From Bill Herbert and Andy Jackson

Robert Malthus, ‘the Gloomy Doctor’, studied population growth in the late 18th century. His work identified natural checks to unlimited population growth. Should one species become too dominant in an ecosystem, nature may attempt to restore balance, sometimes in dramatic ways. In the current crisis, it seems like we’re all – hopefully temporarily – living in Malthusia now.

These are surreal times. Maybe the most surreal they have been in our lifetimes. As John Lennon remarked, ‘Strange days indeed!’ And almost as alarming as the Coronavirus is the way politicians and scaremongers are using language to define it and our lives – as William Burroughs remarked, ‘Language is a virus from outer space’.

But unlike viruses, or governments, or trolls, poetry has the capacity to engage with both the real and the surreal, the strange and the alarming. It is a curative medium – not only will it not be socially isolated, it helps us thrive in our isolation; it associates freely through time and space and, albeit only in our minds, helps us do the same; crucially, it carries with it a highly efficacious vaccine for distress – ideas.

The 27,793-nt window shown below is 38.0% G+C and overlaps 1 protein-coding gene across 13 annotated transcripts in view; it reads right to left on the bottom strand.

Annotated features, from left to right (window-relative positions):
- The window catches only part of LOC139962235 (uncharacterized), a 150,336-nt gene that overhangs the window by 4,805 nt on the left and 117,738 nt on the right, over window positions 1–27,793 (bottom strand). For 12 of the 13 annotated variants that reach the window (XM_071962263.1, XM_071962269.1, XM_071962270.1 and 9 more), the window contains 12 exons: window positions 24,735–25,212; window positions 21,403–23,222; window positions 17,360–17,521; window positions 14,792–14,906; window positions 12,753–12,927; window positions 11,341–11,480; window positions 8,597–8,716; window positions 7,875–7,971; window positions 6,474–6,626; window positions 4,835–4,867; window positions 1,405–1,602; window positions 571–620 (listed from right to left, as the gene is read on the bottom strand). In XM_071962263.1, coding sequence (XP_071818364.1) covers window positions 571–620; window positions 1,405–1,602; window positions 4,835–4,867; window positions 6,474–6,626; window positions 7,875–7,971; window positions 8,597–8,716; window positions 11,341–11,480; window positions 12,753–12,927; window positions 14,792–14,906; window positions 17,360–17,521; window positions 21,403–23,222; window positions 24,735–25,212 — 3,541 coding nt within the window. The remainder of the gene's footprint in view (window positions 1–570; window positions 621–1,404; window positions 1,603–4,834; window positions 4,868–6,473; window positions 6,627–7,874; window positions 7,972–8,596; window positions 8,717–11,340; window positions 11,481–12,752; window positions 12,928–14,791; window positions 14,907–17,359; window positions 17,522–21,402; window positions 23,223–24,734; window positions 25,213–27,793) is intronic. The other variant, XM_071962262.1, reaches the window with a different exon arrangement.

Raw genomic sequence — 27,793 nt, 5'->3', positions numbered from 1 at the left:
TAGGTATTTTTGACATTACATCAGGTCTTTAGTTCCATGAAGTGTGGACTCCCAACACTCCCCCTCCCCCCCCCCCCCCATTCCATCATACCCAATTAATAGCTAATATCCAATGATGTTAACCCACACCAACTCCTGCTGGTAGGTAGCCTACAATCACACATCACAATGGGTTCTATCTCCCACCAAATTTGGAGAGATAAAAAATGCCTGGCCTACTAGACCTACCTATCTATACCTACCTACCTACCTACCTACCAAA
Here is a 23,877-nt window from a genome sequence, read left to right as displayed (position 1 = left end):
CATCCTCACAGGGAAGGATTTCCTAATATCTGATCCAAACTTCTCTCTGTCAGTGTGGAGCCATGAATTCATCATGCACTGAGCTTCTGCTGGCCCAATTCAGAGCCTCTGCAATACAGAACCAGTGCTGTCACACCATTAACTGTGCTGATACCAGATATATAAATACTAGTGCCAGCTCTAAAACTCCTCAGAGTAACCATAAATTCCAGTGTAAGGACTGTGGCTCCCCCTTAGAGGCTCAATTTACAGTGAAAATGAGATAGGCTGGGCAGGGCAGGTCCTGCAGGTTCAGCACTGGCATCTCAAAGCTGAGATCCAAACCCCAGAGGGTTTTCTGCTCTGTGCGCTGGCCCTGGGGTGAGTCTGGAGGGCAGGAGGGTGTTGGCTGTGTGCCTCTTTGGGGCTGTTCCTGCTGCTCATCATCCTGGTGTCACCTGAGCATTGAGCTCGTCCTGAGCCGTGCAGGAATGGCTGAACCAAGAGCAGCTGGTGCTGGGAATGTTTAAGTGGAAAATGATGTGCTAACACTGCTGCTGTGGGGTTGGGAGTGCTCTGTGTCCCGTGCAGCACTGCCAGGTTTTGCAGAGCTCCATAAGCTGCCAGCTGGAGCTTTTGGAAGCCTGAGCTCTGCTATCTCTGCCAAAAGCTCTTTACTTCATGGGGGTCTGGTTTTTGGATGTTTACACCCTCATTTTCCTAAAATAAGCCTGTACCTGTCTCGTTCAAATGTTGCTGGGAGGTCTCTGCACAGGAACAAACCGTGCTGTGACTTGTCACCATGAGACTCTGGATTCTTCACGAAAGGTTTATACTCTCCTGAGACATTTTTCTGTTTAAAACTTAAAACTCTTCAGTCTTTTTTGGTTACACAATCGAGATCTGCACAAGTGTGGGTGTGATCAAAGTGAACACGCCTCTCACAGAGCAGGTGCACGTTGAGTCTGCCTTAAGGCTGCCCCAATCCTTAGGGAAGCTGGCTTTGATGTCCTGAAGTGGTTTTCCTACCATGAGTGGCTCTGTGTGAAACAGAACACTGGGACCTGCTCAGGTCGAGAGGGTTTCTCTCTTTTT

We want your NEW AND UNPUBLISHED poems addressing issues related to the current situation – poems of community in adversity, of clarity in solitude, poems offering commentary, regret, insight, support, or relief. We will publish the best of what we receive at the rate of one poem per day (via the New Boots & Pantisocracies and Gude and Godlie Ballatis blogs and Twitter accounts) until there is no need to publish any more. Spread the word – it contains antibodies of the imagination.

By the time you read down this far, the world may have changed again. So get writing and send to azjackson65 at gmail dot com


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